Monday, November 30, 2009

Eco-nomics: GDP is Growing in the East but CO2 Emissions are Growing Faster

Grether and Mathys demonstrate the inconvenient truth of global CO2 emissions: the rapid growth of middle income countries in Asia (particularly China) is very carbon-intensive.

Figure 1. Projection of the world’s polluting centre of gravity on the Earth’s surface

Wednesday, November 25, 2009

Say What? More Tax Silliness

Can we have a honest debate about the tax increases? In last Sunday's Oregonian, Harry Esteve quotes the general manager of Gresham Ford claiming that the company's tax bill will go from $10 to $30,000 if the tax increases are approved. Huh? This makes no sense at all. If this is true it can't have anything really to do with the new taxes for if the company was paying the corporate minimum it should only go up to $150 - the new corporate minimum under the proposed new taxes. She also claims that this will require that the company lay off an employee. Huh again? If this is 'one of the busiest car dealers in the state' how does a $30,000 hit to the profits necessitate a lay off? Companies usually make staffing decisions based on what is optimal for operations, in this case given the volume of cars they sell. As the tax should have not affect demand or supply, this volume should not change. Thus the profit maximizing level of staff should be the same.

In other words this is just ridiculous on both counts and is nothing but a scare tactic. Now I know that this is a quote, but the tax burden stuff makes no sense and I would expect a reporter to think about the motivation and veracity even of a named source. Is good reporting really just getting a couple of quotes?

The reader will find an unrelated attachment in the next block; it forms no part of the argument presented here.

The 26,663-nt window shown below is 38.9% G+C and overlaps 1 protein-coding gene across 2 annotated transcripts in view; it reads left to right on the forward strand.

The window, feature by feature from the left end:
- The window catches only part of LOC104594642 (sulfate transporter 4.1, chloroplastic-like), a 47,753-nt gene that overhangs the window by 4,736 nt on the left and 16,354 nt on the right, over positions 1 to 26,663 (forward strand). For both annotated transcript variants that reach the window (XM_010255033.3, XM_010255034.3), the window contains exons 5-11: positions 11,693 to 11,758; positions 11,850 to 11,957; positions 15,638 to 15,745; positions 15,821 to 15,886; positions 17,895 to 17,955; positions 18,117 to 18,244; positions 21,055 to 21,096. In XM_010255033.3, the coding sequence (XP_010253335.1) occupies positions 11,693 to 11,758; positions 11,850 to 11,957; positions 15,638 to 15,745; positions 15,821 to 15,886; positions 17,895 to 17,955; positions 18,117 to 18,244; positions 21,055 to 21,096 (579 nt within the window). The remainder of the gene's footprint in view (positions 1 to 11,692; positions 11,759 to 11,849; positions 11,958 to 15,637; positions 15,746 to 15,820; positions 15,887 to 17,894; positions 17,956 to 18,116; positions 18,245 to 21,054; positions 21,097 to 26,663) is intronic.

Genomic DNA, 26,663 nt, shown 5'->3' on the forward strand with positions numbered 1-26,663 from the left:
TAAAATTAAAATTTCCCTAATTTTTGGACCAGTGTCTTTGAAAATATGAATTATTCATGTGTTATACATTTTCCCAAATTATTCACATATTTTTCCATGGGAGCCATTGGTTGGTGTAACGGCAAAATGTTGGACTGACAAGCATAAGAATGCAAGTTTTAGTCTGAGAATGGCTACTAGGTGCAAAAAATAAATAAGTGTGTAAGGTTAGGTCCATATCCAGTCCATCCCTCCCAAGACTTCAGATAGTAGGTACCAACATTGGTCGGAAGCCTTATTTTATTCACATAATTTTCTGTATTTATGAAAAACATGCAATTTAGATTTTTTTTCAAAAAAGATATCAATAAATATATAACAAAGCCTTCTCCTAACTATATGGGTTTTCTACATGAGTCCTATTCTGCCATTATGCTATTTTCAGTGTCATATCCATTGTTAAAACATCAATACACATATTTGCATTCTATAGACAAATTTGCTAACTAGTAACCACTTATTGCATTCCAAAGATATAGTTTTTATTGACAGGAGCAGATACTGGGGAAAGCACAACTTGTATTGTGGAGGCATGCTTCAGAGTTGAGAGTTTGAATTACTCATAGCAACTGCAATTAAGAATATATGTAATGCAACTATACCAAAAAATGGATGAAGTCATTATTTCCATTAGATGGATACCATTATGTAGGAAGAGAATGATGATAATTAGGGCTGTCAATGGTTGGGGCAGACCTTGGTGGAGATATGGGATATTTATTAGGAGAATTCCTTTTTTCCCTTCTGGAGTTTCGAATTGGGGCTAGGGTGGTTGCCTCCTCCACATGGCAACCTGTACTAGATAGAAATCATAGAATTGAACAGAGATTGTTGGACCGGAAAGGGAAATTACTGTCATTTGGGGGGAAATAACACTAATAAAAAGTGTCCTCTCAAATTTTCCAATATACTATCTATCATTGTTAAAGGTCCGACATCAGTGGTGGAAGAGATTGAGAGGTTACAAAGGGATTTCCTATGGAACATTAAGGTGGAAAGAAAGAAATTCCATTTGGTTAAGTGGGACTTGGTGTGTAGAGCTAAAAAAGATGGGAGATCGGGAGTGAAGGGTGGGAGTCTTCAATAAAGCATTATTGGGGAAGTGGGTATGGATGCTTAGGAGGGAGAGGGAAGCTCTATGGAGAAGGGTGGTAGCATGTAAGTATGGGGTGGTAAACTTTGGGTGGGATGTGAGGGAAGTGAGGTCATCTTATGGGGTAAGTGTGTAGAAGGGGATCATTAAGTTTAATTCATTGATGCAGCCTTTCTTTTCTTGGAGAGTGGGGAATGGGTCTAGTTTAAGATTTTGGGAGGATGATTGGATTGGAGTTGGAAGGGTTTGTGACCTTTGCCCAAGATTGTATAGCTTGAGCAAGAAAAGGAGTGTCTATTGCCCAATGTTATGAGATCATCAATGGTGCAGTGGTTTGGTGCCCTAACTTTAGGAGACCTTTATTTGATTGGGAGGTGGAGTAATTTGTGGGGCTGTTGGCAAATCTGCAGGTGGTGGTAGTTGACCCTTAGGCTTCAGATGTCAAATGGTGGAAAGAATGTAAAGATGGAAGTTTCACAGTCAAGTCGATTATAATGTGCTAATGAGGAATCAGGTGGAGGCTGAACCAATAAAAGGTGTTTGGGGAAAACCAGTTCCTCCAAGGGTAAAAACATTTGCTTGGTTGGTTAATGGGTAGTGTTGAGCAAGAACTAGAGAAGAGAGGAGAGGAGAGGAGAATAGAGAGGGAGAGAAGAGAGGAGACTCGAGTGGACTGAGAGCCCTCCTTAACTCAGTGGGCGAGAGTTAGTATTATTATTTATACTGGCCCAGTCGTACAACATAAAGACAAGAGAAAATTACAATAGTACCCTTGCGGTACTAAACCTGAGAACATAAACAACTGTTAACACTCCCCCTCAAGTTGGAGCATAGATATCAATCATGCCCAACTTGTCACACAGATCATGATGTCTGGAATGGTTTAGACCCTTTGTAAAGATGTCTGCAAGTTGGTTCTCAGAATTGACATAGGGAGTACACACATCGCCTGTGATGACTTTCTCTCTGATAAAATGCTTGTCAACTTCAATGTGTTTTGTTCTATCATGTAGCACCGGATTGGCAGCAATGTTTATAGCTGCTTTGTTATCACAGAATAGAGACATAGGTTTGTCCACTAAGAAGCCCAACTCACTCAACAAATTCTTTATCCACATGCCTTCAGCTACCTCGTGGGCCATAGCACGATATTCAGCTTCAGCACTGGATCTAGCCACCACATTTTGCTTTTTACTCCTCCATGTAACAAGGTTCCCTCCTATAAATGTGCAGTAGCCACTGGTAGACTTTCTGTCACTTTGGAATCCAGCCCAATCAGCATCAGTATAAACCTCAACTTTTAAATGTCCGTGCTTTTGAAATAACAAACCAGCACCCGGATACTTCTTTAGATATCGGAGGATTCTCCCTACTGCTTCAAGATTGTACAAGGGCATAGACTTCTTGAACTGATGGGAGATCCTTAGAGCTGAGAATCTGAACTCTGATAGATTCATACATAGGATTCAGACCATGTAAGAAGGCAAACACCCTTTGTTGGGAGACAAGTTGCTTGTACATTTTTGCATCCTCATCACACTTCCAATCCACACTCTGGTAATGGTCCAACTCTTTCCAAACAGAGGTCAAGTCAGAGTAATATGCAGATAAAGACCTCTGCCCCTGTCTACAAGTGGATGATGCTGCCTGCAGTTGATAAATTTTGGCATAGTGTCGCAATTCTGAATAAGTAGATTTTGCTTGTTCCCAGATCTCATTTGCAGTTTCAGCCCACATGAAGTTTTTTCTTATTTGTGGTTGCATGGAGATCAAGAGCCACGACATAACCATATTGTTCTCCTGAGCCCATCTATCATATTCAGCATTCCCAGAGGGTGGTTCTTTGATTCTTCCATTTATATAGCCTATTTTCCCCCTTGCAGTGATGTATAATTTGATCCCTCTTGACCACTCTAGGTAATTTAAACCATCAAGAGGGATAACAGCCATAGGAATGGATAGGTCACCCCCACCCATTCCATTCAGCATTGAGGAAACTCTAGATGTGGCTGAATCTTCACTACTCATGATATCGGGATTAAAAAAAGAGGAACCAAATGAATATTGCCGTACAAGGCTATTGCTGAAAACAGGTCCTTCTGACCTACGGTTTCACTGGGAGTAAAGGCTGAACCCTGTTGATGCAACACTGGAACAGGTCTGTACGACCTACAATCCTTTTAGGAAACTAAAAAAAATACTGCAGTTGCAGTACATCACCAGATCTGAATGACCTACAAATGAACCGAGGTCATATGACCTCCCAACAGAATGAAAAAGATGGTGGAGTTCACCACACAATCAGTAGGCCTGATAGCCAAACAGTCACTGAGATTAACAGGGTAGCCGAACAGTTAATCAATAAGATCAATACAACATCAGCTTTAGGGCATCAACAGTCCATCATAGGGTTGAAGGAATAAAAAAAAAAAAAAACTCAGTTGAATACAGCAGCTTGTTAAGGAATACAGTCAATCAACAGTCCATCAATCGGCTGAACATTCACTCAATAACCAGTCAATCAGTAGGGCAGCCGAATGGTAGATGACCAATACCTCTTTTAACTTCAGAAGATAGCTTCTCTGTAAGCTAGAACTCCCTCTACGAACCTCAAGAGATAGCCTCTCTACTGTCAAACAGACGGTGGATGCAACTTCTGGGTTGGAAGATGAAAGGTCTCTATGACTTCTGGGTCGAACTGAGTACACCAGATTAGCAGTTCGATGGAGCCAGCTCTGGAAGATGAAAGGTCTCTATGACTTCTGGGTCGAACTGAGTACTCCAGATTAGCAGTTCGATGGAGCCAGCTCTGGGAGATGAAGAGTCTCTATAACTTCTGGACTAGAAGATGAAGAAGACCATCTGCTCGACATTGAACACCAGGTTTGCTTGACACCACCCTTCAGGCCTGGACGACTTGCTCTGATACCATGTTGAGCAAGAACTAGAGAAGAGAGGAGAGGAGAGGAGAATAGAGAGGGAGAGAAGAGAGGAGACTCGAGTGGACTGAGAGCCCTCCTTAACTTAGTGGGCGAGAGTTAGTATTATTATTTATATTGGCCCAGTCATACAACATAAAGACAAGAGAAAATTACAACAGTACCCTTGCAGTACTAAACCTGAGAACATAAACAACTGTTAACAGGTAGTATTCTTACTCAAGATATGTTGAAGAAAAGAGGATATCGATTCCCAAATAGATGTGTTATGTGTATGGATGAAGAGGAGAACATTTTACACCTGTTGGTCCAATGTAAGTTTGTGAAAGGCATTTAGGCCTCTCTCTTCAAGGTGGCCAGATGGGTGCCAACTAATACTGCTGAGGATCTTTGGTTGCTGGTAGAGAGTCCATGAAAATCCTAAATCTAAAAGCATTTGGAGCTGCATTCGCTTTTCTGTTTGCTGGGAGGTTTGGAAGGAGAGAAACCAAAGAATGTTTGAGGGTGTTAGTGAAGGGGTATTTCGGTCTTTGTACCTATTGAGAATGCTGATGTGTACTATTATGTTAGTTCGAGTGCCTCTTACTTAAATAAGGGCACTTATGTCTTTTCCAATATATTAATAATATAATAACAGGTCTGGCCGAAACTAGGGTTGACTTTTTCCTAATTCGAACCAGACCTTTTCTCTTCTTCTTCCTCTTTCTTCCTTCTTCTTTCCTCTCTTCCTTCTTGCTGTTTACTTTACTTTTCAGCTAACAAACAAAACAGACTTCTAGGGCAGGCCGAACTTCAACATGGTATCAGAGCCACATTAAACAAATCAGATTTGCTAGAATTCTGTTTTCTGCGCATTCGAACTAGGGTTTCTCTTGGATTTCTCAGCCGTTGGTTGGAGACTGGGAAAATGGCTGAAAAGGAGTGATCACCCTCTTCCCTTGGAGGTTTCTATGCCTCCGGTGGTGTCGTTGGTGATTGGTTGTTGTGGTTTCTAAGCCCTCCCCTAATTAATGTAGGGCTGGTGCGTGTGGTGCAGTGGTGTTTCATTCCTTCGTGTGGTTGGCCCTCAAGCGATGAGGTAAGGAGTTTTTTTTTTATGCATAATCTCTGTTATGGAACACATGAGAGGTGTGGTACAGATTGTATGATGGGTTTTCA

By all means let's debate the taxes, but let's do it honestly.

Is the US the Home of Big Government?

Well by this metric, from the OECD, our overall tax burden is low by high income country standards. So, no, we have a relatively small government.

And yes, I just can't seem to take a break, the world is too interesting...

Tuesday, November 24, 2009

Portland Home Values: Case-Shiller September Numbers

Okay, so I try to take a week off and something always happens, in this case the Case-Shiller September numbers. So here are two snapshots. The first is the raw data showing an ever so slight increase in the 20 city composite and in Seattle, but a every so slight drop in Portland (12% unemployment anyone?).

The second is the year-over-year change in the monthly numbers, and here we see the trend is still improving but weakening...

This is consistent with what I expect from the unemployment situation and what I talked about on OPB.

Monday, November 23, 2009

Thanksgiving Break

I will be taking the week off from blogging. Have a happy Thanksgiving and see you next week.

If I see anything particularly interesting I will Tweet a link. Don't yet follow my Twitter feed? Click on the box in the right hand column and start today!

Thursday, November 19, 2009

Thursday Tidbits

Busy, busy, busy. Here are a couple of nuggets to keep the mind engaged:

Economics: There have been discussions on this blog about whether GDP is a good metric of economic health, now Hugo Chavez wonders as well. Now that his country is experiencing negative GDP growth that is, Chavez: “We simply can’t permit that they continue calculating GDP with the old capitalist method.”

Beeronomics: The old discussion of whether price is a signal of quality in beer has risen again on the Beervana blog, my take in the comments.